[3] Douglass CW, and Joshipura K. 2006. Caution needed in fluoride and osteosarcoma study. Cancer Causes & Control 17(4):481-82. May.

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THE DOSE OF FLUORIDE USED BY NTP 2006:

“the level of fluoride the low- and mid-dose animals had in their drinking water was within an order of magnitude of what humans are exposed to when drinking water containing the EPA-established maximum level of 4 ppm fluoride. This is almost unheard of in animal bioassays. Usually, animal exposure is four to six orders of magnitude more than what humans receive.”[1]

“it is important to note that the dose range is not, as is sometimes the case, orders of magnitude higher than that encountered in human population, nor is the body burden expressed as concentrations in bone orders of magnitude higher than that found in human populations also ingesting fluoride.”[2]

“the difference between the animal study and the human exposures is not nearly as great as typical with synthetic chemicals.”[3]

“I think it’s important to realize that even though the water concentrations were higher than what we see, or what humans are exposed to, the bone concentrations were not.”[4]

“a small number of osteosarcomas occurred in mid- and high-dose male rats. These neoplasms occurred with a significant dose response trend, but at a rate wtihin the upper range of incidences previously seen in control male rats in NTP studies. Three of the tumors arose in the vertebra, a site not commonly associated with chemically induced osteosarcomas. Bone is known to accumulate fluoride, and fluoride has been shown to be genotoxic to some mammalian cells in culture. No osteosarcomas were seen in female rats, and several osteosarcomas seen in mice occurred with an incidence that did not suggest a relationship with sodium fluoride exposure.Taken together, the current findings are inconclusive, but are weakly supportive of an association between sodium fluoride administration and the occurrence of osteosarcomas in male rats.”90

20 Large City Comparison:  Burk91 1977, head of cytochemistry section of the USA National Cancer Institute, reported year-by-year average observed cancer death rates of ten large central cities of the United States, which served as the control group and remained un-fluoridated from 1940 through 1968.  These were compared for the years 1940 through 1968 with the year-by-year average observed cancer death rates of ten large central cities of the United States which served as the experimental group and remained unfluoridated from 1940 through 1951, but fluoridated between 1952 and 1956, and remained fluoridated through 1968 and thereafter.92‑    The experiment came to an end in 1968 because fluoridation was introduced in the control cities step-by-step from and after 1969.  The necessary data are available for all years except for 1951 and 1952.  Seven million in ten control cities and eleven million in ten experimental cities over about thirty years.   Cancer rates in the fluoridated cities (CDRo(+F) clearly increased faster compared to the non fluoridated cities at a rate of 31.3 excess cancer deaths per 100,000 persons.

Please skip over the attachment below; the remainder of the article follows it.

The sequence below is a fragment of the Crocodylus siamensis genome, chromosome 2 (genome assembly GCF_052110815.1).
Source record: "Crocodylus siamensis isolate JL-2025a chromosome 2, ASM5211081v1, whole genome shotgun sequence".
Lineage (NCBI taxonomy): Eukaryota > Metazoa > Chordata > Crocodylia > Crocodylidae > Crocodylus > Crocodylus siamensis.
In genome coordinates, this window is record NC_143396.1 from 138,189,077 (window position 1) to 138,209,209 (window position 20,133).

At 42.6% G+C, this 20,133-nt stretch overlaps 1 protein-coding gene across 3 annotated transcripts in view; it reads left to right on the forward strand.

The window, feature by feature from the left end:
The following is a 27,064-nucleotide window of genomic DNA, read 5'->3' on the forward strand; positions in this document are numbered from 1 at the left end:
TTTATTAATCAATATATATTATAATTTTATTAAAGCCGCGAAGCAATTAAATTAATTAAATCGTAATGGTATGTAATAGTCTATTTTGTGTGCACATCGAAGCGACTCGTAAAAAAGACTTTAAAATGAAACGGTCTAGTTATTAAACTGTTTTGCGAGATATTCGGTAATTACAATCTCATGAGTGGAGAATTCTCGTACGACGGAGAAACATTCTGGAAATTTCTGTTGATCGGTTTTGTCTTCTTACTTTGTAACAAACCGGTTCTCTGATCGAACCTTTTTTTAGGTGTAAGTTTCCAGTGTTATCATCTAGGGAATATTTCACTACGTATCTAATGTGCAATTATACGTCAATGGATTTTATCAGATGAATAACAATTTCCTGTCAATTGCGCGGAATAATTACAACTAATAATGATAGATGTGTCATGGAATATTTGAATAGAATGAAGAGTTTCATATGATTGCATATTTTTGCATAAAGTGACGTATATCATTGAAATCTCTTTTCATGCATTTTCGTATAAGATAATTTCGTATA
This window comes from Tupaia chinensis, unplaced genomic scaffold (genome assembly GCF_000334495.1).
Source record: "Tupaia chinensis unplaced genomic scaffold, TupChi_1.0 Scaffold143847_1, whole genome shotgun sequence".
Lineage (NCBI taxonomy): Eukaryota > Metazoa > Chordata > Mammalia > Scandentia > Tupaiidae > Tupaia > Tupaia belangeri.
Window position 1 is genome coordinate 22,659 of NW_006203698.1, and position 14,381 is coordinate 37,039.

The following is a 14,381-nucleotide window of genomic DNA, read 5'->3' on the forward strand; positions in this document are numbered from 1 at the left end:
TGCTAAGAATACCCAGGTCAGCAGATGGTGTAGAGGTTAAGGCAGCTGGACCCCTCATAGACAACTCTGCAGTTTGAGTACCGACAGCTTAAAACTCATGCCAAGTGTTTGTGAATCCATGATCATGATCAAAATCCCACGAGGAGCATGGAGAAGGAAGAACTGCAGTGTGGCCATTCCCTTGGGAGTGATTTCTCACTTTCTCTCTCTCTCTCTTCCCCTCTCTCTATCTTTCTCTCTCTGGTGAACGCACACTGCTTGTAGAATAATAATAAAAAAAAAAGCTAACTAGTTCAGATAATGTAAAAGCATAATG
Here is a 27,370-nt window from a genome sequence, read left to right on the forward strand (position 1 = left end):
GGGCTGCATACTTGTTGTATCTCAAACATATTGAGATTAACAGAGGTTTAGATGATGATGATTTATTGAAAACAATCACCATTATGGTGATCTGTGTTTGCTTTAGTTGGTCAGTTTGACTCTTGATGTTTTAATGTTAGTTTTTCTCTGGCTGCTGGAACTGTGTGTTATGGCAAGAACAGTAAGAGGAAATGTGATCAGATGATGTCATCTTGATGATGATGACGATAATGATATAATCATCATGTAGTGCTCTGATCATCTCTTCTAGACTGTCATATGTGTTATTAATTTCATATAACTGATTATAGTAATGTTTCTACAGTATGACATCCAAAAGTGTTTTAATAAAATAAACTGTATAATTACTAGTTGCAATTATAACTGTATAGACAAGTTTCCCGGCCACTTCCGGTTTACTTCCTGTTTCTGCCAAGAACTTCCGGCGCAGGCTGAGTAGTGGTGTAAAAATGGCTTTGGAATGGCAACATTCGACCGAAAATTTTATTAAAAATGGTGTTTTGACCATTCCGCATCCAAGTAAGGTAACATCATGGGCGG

1940               1950               1950               1970

     CDRo(+F)                  154.2               181.8             186.3               222.6

     CDRo(- F)                  153.5               181.3              l83.6              188.8   

USPHS responded in defense of their policy that Burk had not adjusted for age, race or sex.  PHS was suspicious the subject cities had all aged faster.  However, Burk had adjusted for demographic variables and he testified to the fact to Congress and to the courts of law.  In response Arthur Upton provided the “Upton Statement” in a 17 page

Dean Burk and J. R. Graham, Lord Jauncey and Justice Flaherty: Opposing Views of the Fluoridation-Cancer Link, 17 FLUORIDE 63

(1984) [hereinafter Burk & Graham]; Pierre Morin et al., Les fluorures versus le cancer et les maladies congentales: l’image globale,

GOURVERNEMENT DU QUEBEC, MINISTERE DES AFFAIRES SOCIALES (The 1984); Pierre Morin et al., Fluorides, Water Fluoridation,

Cancer, and Genetic Diseases, 12 SCI. & PUB. POL’Y 36 (1985); Rudolf Ziegelbecker, Zur Frage eines Zusammenhanges zwischen

Trinkwasserfluordierung, Krebs, und Leberzirrhose, 218 GWF WASSER/ABWASSER 111 (1987); Dean Burk et al., A Current Restatement and Continuing Reappraisal Concerning Demographic Variables in American Time-Trend Studies on Water Fluoridation and Human Cancer, 61 PROC. PA. ACAD. OF SCI. 138 (1988) [hereinafter Burk, Graham, & Morin].

92

See Burk & Yiamouyiannis, supra note 108, at 104; Burk, Graham, & Morin, supra note 108, at 138.

document.[5]  Upton set for an adjustment in weighted averages, suggesting cancer mortality actually grew 1% faster in the unfluoridated cities.  

1950                     1970                  Change

CDRo/CDRe  (+F)             1.23                      1.24                     +.0l

CDRo/CDRe  (-F)              1.15                      1.l7                      +.02

Cities

1940

1950

1960

1970

CDRo (+F)

154.2

181.8

186.3

222.6

CDRe (+F)

128.1

146.9

146.9

174.7

CDRo/CDRe (+F)

1.204

1.238

1.268

1.274

CDRo-CDRe (+F)

26.1

34.9

39.4

47.9

Burk and Yiamouyiannis[6]  demonstrated Upton’s flaw.  Upton had simply used 1950 with 1970 and failed to also consider data reported in-between those two points, and before and after the two points.  

CDRo (-F)

153.5

181.3

183.6

188.8

CDRe (-F)

140.3

155.5

155.5

166.0

CDRo/CDRe (-F)